Applications are being accepted for summer seasonal positions.
The application period is open for summer seasonal positions. Click on the "Employment" link for more information. More »
HEADQUARTER’S VISITOR CENTER TO REOPEN FOR THE SUMMER
The Wrangell-St. Elias National Park Visitor Center in Copper Center will re-open on April 1, 2014. More »
Wrangell-St. Elias National Park Seeks Candidates for Subsistence Resource Commission
Nominations for candidates to fill upcoming vacancies on the Wrangell-St. Elias National Park Subsistence Resource Commission are being accepted through March 31, 2014. More »
Hearings Set for Hunting and Domestic Goat Restrictions
The National Park Service is holding public hearings in March on temporary restrictions for certain sport hunting practices in several national preserves in Alaska. WRST will also take comments on a proposal to prohibit domestic goats. More »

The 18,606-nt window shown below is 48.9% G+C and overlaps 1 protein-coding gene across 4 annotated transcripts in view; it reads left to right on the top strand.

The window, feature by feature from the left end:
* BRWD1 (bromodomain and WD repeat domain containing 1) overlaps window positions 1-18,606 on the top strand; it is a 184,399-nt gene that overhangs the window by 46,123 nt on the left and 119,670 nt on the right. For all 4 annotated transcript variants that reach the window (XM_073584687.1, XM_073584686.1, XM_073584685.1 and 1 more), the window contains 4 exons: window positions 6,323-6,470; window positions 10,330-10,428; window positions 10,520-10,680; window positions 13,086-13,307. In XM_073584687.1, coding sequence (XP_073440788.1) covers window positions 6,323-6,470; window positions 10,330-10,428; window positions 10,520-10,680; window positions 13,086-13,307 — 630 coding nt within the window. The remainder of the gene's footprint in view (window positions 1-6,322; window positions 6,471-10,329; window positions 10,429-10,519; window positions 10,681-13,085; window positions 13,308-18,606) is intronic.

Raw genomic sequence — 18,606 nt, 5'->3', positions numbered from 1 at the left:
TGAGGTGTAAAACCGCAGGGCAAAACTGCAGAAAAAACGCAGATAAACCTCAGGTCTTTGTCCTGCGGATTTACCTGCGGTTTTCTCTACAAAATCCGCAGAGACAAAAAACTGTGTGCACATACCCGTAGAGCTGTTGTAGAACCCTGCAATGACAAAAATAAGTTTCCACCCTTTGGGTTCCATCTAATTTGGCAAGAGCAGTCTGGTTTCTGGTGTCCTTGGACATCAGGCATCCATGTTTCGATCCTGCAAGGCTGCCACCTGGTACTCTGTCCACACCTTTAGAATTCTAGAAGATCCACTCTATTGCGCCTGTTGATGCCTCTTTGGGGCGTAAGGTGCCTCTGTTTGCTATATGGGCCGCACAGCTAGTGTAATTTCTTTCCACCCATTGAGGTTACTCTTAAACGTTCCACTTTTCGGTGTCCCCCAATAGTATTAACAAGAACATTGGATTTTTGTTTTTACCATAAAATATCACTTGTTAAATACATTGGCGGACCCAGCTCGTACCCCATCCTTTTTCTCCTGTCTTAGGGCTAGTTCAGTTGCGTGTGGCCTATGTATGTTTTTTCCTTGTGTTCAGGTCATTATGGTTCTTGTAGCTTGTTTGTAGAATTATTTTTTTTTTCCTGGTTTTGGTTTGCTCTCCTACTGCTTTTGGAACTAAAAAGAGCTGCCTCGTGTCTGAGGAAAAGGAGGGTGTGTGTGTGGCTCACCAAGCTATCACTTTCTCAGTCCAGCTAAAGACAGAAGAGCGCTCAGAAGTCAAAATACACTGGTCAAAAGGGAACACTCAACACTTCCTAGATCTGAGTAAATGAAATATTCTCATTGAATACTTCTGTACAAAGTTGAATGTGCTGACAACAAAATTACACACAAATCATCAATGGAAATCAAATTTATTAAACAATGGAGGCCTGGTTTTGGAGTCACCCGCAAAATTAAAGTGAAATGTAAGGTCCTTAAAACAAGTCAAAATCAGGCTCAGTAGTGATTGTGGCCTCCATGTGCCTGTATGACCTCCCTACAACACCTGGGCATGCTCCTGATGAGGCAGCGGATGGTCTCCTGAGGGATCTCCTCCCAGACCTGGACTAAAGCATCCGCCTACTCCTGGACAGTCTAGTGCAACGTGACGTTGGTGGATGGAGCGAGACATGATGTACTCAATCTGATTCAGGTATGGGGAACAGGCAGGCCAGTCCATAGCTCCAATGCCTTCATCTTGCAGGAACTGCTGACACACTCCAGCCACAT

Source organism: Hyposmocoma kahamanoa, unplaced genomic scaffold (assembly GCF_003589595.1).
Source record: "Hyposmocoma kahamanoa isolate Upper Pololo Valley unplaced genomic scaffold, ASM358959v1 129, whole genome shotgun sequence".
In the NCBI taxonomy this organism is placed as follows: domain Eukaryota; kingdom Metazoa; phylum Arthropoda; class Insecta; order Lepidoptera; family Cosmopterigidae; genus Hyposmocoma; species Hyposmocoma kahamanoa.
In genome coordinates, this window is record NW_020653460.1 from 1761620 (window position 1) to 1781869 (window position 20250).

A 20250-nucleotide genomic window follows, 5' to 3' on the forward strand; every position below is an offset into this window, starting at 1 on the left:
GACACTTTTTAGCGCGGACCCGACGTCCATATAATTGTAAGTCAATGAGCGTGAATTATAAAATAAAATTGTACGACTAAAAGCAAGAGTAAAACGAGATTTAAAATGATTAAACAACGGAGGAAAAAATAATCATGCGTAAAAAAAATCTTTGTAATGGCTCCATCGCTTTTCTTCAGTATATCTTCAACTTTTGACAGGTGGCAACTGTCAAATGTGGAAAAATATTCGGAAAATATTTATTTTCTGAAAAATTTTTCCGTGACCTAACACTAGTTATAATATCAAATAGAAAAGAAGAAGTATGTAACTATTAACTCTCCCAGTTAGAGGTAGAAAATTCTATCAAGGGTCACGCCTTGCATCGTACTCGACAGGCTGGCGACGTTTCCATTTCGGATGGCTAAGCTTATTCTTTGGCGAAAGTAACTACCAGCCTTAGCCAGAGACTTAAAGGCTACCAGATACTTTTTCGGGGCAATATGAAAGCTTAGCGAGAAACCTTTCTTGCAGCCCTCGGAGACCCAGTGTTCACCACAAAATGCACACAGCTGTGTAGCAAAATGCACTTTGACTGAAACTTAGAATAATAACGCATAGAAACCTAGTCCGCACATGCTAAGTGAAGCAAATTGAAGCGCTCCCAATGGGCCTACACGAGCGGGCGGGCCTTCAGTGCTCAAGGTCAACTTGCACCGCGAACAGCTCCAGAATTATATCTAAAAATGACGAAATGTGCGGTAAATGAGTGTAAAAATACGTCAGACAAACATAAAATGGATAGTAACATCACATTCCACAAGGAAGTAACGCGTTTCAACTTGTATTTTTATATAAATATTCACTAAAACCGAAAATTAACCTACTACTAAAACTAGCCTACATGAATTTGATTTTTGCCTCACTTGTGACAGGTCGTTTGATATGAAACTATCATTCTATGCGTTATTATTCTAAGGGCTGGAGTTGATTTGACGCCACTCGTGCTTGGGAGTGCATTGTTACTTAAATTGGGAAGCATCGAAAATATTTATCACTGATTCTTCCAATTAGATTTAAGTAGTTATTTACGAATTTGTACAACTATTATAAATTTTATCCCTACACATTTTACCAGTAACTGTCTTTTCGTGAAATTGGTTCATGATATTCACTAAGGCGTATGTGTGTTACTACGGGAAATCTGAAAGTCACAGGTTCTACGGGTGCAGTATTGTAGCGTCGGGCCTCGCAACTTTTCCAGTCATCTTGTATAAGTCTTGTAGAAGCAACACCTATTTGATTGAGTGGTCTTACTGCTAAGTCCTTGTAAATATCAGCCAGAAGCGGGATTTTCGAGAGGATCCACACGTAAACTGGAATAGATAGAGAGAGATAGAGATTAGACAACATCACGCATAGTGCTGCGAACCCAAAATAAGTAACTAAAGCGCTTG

Upper Tanana Ethnographic Study
Upper Tanana Ethnographic Overview and Assessment
This overview of Alaska Native history and culture in the upper Tanana region in eastern interior Alaska focuses on the predominantly Northern Athabascan Indian villages of Dot Lake, Healy Lake, Northway, Tanacross, and Tetlin.
Based on existing ethnographic and historical sources, along with some data collected during earlier periods of fieldwork, this study describes upper Tanana Athabascan culture prior to sustained western contact at the beginning of the 20th century and examines the effects of socioeconomic and cultural changes on traditional lifeways that occurred during the 20th century.
In addition, the study examines the longstanding relationships of the upper Tanana Indians to the neighboring Ahtna Athabascans and to lands in and near to the Wrangell-St. Elias National Park and Preserve, primarily in the northern part of the Copper River Basin. This overview illustrates the resiliency of the upper Tanana people in the face of ongoing socioeconomic and cultural changes during the 20th century.
Read/Download Entire Study
Lower Resolution Version
Did You Know?
Access and services here may seem very limited when compared to traditional national parks in the Lower 48. What the area may lack in services, it more than makes up for in friendly people, and uncrowded wilderness.